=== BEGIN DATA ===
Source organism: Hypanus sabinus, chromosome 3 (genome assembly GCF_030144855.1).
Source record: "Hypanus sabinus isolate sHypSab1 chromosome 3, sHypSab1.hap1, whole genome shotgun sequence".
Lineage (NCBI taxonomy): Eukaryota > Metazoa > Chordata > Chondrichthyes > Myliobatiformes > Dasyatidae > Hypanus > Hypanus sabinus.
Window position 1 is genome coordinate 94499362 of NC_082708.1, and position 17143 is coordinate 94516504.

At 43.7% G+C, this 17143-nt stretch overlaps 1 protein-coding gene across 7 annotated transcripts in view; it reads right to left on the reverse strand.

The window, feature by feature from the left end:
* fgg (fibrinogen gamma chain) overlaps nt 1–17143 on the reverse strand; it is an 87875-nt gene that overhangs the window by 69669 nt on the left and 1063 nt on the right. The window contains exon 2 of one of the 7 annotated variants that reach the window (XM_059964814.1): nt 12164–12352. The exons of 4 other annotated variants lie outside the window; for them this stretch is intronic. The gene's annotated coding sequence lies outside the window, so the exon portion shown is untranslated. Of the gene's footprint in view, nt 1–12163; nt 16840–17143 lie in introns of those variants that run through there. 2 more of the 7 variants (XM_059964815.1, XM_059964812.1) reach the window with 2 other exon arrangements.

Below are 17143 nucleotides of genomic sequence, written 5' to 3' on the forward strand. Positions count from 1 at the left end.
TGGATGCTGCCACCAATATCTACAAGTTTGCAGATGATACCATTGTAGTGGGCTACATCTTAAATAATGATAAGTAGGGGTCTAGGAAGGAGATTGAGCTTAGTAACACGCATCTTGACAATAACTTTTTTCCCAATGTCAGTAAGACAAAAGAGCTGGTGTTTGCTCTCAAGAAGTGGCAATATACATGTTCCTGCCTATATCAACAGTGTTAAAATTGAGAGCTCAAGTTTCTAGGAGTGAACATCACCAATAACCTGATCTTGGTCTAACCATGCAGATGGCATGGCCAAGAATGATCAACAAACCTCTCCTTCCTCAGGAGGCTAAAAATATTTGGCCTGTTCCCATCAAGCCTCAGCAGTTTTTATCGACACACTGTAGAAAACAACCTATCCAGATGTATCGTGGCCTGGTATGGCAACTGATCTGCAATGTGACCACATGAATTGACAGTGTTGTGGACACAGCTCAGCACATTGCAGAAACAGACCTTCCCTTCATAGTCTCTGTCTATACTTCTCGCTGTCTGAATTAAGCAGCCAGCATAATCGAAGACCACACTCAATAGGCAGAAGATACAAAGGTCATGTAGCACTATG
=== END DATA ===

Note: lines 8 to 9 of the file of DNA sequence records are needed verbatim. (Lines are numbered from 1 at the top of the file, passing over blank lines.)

Below are 17143 nucleotides of genomic sequence, written 5' to 3' on the forward strand. Positions count from 1 at the left end.
TGGATGCTGCCACCAATATCTACAAGTTTGCAGATGATACCATTGTAGTGGGCTACATCTTAAATAATGATAAGTAGGGGTCTAGGAAGGAGATTGAGCTTAGTAACACGCATCTTGACAATAACTTTTTTCCCAATGTCAGTAAGACAAAAGAGCTGGTGTTTGCTCTCAAGAAGTGGCAATATACATGTTCCTGCCTATATCAACAGTGTTAAAATTGAGAGCTCAAGTTTCTAGGAGTGAACATCACCAATAACCTGATCTTGGTCTAACCATGCAGATGGCATGGCCAAGAATGATCAACAAACCTCTCCTTCCTCAGGAGGCTAAAAATATTTGGCCTGTTCCCATCAAGCCTCAGCAGTTTTTATCGACACACTGTAGAAAACAACCTATCCAGATGTATCGTGGCCTGGTATGGCAACTGATCTGCAATGTGACCACATGAATTGACAGTGTTGTGGACACAGCTCAGCACATTGCAGAAACAGACCTTCCCTTCATAGTCTCTGTCTATACTTCTCGCTGTCTGAATTAAGCAGCCAGCATAATCGAAGACCACACTCAATAGGCAGAAGATACAAAGGTCATGTAGCACTATG